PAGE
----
CFPB mortgage servicing report.  The report reviews actions taken by the CFPB to “respond[] to the evolving needs of homeowners and CFPB supervised entities,” including prioritized assessments of mortgage servicers and a targeted review of high-risk complaints related to COVID-19. forbearance.  The CFPB states that it will continue targeted data collection and evaluation efforts to assess how individual servicers performed for consumers exiting forbearance.”  As part of those evaluation efforts, the CFPB plans to use “complaints, supervisory information, and other available data.”



Targeted advertising has become an important marketing tool for many providers of consumer financial services.  After discussing the primary screening methods offered to providers for identifying consumers to receive their advertising, we look at claims made in private lawsuits involving the intersection of targeted marketing and anti-discrimination laws and how the courts have responded to such claims, the status of regulatory activity, whether advertisers using targeted marketing are vulnerable to redlining claims, and issues for providers to consider before engaging in targeted marketing.

Alan Kaplinsky, Ballard Spahr Senior Counsel, hosts the conversation, joined by Chris Willis, Co-Chair of the firm’s Consumer Financial Services Group.

Click here to listen to the podcast.

On October 29, the New York Department of Financial Services issued proposed amendments to 23 NYCRR 1, its regulation titled “Debt Collection by Third-Party Debt Collectors and Debt Buyers.”  The proposed amendments would make significant changes to the sections of the current regulation dealing with initial disclosure requirements, statute of limitations disclosures, substantiation requirements, and telephone and electronic communications.  They would also align the DFS regulation with several of the CFPB’s requirements in Regulation F.  Regulation F is set to become effective on November 30, 2021.

Required initial disclosures by debt collectors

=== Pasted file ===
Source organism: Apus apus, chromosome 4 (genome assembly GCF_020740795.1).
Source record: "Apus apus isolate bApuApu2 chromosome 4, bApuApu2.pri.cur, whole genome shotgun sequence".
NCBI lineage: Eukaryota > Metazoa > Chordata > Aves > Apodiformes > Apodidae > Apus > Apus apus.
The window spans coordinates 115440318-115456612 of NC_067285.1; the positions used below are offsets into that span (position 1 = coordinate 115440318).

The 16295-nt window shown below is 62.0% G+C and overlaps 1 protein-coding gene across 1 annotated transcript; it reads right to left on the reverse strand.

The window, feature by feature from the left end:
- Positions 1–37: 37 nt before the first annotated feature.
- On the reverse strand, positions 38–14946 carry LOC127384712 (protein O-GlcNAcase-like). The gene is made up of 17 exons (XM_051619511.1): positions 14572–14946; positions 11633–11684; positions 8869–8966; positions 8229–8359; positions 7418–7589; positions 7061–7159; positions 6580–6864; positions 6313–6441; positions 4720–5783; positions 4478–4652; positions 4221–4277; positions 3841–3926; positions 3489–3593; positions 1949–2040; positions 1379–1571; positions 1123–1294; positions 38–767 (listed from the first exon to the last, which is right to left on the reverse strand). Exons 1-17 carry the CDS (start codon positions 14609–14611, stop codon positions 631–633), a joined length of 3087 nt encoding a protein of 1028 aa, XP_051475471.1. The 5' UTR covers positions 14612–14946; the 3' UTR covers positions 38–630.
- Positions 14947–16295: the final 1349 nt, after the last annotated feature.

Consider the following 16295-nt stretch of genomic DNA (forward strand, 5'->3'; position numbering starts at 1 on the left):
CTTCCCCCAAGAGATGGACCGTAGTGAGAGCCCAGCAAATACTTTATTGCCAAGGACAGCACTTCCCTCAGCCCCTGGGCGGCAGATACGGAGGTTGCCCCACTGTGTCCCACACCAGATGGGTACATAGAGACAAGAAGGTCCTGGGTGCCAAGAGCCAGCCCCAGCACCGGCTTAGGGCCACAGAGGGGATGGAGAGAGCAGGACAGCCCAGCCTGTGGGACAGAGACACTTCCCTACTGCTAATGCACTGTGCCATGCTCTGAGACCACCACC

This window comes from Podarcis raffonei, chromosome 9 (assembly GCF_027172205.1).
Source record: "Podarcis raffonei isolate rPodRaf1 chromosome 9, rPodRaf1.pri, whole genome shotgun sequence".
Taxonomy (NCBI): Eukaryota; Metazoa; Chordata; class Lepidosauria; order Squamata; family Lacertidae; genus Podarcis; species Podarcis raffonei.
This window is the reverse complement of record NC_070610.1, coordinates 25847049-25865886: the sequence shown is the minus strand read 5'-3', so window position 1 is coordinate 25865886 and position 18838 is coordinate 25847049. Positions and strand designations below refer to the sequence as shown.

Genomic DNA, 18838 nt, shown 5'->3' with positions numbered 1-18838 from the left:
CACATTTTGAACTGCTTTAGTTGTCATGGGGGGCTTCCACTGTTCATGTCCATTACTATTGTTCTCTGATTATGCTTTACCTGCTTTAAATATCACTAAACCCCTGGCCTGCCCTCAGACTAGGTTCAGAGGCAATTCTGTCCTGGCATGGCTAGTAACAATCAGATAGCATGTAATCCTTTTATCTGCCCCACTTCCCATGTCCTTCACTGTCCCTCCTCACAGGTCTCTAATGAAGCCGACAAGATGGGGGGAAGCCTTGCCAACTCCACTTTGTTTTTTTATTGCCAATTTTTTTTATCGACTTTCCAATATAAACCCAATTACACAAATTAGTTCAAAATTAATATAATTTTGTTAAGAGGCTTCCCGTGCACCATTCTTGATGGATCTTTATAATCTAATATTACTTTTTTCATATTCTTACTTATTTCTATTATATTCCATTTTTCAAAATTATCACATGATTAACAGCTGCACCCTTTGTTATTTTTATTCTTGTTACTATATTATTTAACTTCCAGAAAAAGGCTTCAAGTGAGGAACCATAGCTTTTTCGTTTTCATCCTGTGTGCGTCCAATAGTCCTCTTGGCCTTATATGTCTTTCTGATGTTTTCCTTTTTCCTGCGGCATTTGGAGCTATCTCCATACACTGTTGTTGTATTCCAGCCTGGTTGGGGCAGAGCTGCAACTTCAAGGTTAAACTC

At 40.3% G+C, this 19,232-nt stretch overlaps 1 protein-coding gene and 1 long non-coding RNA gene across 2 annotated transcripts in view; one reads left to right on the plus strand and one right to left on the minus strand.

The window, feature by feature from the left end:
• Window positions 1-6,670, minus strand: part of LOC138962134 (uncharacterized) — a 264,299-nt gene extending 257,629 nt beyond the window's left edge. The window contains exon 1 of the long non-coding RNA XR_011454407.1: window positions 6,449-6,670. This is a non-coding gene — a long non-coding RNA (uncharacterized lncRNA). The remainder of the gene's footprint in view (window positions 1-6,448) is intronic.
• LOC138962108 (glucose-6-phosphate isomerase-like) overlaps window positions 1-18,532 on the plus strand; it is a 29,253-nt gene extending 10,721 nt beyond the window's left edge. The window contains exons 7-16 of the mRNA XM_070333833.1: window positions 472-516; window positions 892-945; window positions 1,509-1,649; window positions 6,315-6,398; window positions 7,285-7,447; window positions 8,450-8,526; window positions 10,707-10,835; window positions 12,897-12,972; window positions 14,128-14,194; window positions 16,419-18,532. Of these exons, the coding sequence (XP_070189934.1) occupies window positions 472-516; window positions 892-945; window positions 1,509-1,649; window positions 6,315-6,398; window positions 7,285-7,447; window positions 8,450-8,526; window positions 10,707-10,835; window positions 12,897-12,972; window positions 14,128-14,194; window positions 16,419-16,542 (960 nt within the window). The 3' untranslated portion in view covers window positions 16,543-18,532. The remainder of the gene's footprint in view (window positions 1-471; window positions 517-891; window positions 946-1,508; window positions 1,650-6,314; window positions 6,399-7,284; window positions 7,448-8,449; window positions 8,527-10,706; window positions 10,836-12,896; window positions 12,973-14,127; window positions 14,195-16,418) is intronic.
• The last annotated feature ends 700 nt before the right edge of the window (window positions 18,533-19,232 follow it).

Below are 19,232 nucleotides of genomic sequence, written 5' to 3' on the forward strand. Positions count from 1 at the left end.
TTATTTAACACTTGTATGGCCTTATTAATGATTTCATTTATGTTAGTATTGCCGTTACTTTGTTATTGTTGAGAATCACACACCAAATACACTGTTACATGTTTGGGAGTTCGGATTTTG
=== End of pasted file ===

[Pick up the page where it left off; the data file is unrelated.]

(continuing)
23 NYCRR 1 currently requires debt collectors to provide certain written information, within five days of the initial communication (unless the initial communication was in writing and included the notice).  The proposed amendments revise the information about the debt that must be included in the initial disclosures.  They require a debt collector to disclose:

  • Name of the creditor to which the debt was originally owed or alleged to be owed
  • Account number or a truncated version of such number
  • Merchant brand, affinity brand, or facility name associated with the debt
  • Name of the creditor to which the debt is currently owed
  • Date of default
  • Date of last payment
  • For a debt not reduced to judgment, the applicable statute of limitations expressed in years
  • Itemized accounting of the debt, including current amount due

Additionally, these amendments require a debt collector to send, either in the initial notice or within five days of it:

  • Information about the debt
  • A notice that the debt collector is prohibited from engaging in abusive, deceptive, and unfair debt collection efforts
  • A notice that the consumer has the right to dispute the validity of the debt, including instructions on how to dispute
  • A notice that some forms of income are protected from debt collection

Disclosures for debts for which the statute of limitations may be expired

Under the current regulation, a debt collector must provide specific disclosures to the consumer before it accepts payment when it knows or has reason to know that the statute of limitations for a debt may be expired.  The proposed amendments require a debt collector to include the disclosures in all communications, including the initial disclosures, when it seeks to collect on a debt for which it has determined that the statute of limitations has expired.  (The proposal would change the required disclosures to inform the consumer that the applicable statute of limitations “has expired” rather than that it “may be expired.”)

The proposed amendments would also add a prohibition on oral communications—telephone calls or other means—by a debt collector with a consumer regarding a debt for which the debt collector has determined that the applicable statute of limitations has expired unless the debt collector has directly received from the consumer “prior written and revocable consent” or has the express permission of a court of competent jurisdiction.

It should be noted that the disclosure regarding revival of the statute of limitations that is required by the proposed amendments may conflict with a recent amendment to the New York Civil Practice Law and Rules (S. 153) that was signed into law by Governor Hochul on November 8, 2021 and becomes effective on April 6, 2022.

S. 153 added a new section 2-14-i to the New York Civil Practice Law and Rules that provides:

An action arising out of a consumer credit transaction where a purchaser, borrower or debtor is a defendant must be commenced within three years, except as provided in Section Two Hundred Thirteen-A of this Article or Article 2 of the Uniform Commercial Code or Article 36-B of the General Business Law.  Notwithstanding any other provision of law, any subsequent payment toward, written or oral affirmation of or other activity on the debt does not revive or extend the limitations period.” (emphasis added)